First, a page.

The Urban Sherpa - a blog by Christopher DeWan

(can't tell the baby from the bathwater...)

Read Work and Other Essays, a collection of nonfiction by Christopher DeWan.

Technology and the Theatre (pt. 2) rating=1

File under: Art Explained

Small provincialism and large provincialism in the theatre

Through its history, the American regional theatre has been affected by a small provincialism and a large provincialism.

Cockroach Nation, by Matt PelfreyA brilliant show in Los Angeles (or Minnesota, or Austin, or anywhere) will receive rave reviews, extend its run, sweep the local awards ceremonies, and never receive a whit of attention in any other city. Actors, directors, designers and playwrights will have established remarkable careers known to very few outside that city's limits.

[To name names—playwrights Dennis Miles and Matt Pelfrey, actor Chris Wells, director Tracy Young—are as good and interesting artists as work in the American theatre, yet are known to very very few outside of Los Angeles. And each city has artists like them.]

Because theatre, by nature, is an ephemeral art, up and running for a few weeks, seen by exclusive audiences counted in the hundreds or low thousands, the regionalism of its celebrity is inevitable: it can touch only those who were within its relatively short reach.

This is small provincialism.

Meanwhile, the "major" regional theatres (which, depending on how you count, number somewhere between twenty and two hundred?) pass between them a small handful of artists—many of them quite good, though not necessarily categorically better than the first set.

A single playwright will be offered half a dozen productions across the country, and half a dozen more the following year, and each year after—partly because that playwright is good, and partly because that playwright is known. An equally small set of directors will jet from city to city to stage these shows, bringing with them their regular teams of designers, and cast the plays from an only slightly larger pool of actors. Further, these productions were chosen by artistic staff who migrate from one institution to another, a sort of inbreeding that results in an over-homogenized American theatre.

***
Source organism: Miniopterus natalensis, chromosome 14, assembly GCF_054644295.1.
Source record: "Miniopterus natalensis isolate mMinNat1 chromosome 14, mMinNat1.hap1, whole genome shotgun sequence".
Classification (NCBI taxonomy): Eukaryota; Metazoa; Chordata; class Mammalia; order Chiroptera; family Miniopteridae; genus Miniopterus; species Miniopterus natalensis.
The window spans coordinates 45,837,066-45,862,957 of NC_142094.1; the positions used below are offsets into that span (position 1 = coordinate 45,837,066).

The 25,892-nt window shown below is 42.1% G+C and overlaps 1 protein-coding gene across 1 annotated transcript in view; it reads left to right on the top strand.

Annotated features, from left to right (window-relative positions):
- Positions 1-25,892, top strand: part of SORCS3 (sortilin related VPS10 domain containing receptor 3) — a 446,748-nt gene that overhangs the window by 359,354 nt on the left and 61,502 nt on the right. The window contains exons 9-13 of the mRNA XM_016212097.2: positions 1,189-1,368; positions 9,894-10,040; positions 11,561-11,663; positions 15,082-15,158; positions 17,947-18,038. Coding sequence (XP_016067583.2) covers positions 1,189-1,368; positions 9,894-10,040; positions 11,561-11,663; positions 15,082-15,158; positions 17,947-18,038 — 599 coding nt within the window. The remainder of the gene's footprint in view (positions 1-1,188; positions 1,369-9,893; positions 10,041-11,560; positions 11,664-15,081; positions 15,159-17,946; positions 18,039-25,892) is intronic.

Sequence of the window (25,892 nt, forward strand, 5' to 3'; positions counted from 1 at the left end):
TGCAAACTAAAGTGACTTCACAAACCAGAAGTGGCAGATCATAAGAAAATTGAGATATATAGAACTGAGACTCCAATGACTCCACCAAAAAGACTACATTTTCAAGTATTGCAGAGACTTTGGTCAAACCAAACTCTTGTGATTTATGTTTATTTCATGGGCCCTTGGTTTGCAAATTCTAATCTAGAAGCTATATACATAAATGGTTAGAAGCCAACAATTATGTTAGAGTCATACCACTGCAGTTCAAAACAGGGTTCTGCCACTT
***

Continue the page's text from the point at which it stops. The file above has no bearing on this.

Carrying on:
This is not necessarily bad. It is an economy of scale, an efficiency—an unavoidable side effect of limited resources, limited time, great distance, and the lure of "legitimacy."

But the result is that American theatre is prone to the same celebrity economy as American film: a "star" playwright and a "hot" director team up and assure a theatre’s board of a "success" (before the show even opens)—and the critics (who suffer from the same limited resources and limited time, and read all the same magazines as the artists) usually play along.

This is large provincialism.

One promise of the Internet is its ability to connect people—especially factions and sub-factions of people—across great distances. Its "Long Tail" reaches deep into previously unrepresented subcultures, and gives them voice. So it stands that the age of provincialism is drawing to a kind of end—and this may be true for theatre as much as anywhere else in our new society (though what this means remains to be seen...).

The Avatar and the Audience

There's a scene at the end of the first act of Mac Wellman's Albanian Soft Shoe: just as we've gotten used to the strange bickering of this little family and their almost-sitcom little world, an enormous shoe (presumably soft, presumably Albanian) comes crashing through the upstage wall, shattering the set and all verisimilitude.

It turns out that we've been watching a puppet play, and the (soft) shoe belongs to one of the puppeteers. The world that we'd come to accept as "real" was nothing of the sort—it was a Punch and Judy show—and when the curtain goes up on Act Two, we have to orient ourselves all over again.

It's a wonderfully (but not impossibly) jarring and theatrical moment --familiar in part because, as an audience, as a society, we've become used to making that adjustment: to re-orienting ourselves in the world. We've become used to answering the question, What is real? What is the reality here, for now?

We are in the Age of the Avatar and its layers of reality. We go about our days managing ourselves in the "real" world—grocery shopping, returning phone calls, loving. But now we also spend time managing ourselves in a separate, concurrent, digital world—checking our email, posting to our blog, maintaining our pages at Facebook and MySpace. We maintain our First Life in parallel with our Second Life (and Third, and Fourth...).

These digital manifestations of our selves are not not real: one difference of the Digital Age is that our avatars have taken on some actuality: the bits of data have accrued real mass.

Yet the theatre—which has played host to the "avatar" for centuries—is no place for an audience to realize their separate actual selves. Only to watch others—actors—do it.

The most significant change that has been affected upon theatre by the advent of the avatar: the roles depicted on stage are themselves shape-shifters: actors play characters who themselves have avatars.

[in progress]